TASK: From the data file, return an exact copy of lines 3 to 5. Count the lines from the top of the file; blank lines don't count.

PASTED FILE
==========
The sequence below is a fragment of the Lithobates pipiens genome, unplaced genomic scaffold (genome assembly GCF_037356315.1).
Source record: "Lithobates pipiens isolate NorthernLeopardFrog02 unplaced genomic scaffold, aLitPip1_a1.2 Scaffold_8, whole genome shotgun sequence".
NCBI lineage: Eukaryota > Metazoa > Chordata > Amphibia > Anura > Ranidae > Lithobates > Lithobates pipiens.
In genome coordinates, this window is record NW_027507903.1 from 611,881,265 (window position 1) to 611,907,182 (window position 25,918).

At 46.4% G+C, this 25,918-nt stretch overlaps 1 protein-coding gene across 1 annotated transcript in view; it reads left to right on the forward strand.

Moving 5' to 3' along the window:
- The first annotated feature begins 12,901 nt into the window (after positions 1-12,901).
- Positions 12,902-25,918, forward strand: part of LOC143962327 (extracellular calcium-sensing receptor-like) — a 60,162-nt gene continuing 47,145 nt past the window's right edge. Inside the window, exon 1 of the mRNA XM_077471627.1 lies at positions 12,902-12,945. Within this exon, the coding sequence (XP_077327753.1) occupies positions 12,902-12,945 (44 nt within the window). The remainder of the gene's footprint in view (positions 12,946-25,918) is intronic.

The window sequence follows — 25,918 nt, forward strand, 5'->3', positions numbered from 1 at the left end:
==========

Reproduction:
NCBI lineage: Eukaryota > Metazoa > Chordata > Amphibia > Anura > Ranidae > Lithobates > Lithobates pipiens.
In genome coordinates, this window is record NW_027507903.1 from 611,881,265 (window position 1) to 611,907,182 (window position 25,918).

At 46.4% G+C, this 25,918-nt stretch overlaps 1 protein-coding gene across 1 annotated transcript in view; it reads left to right on the forward strand.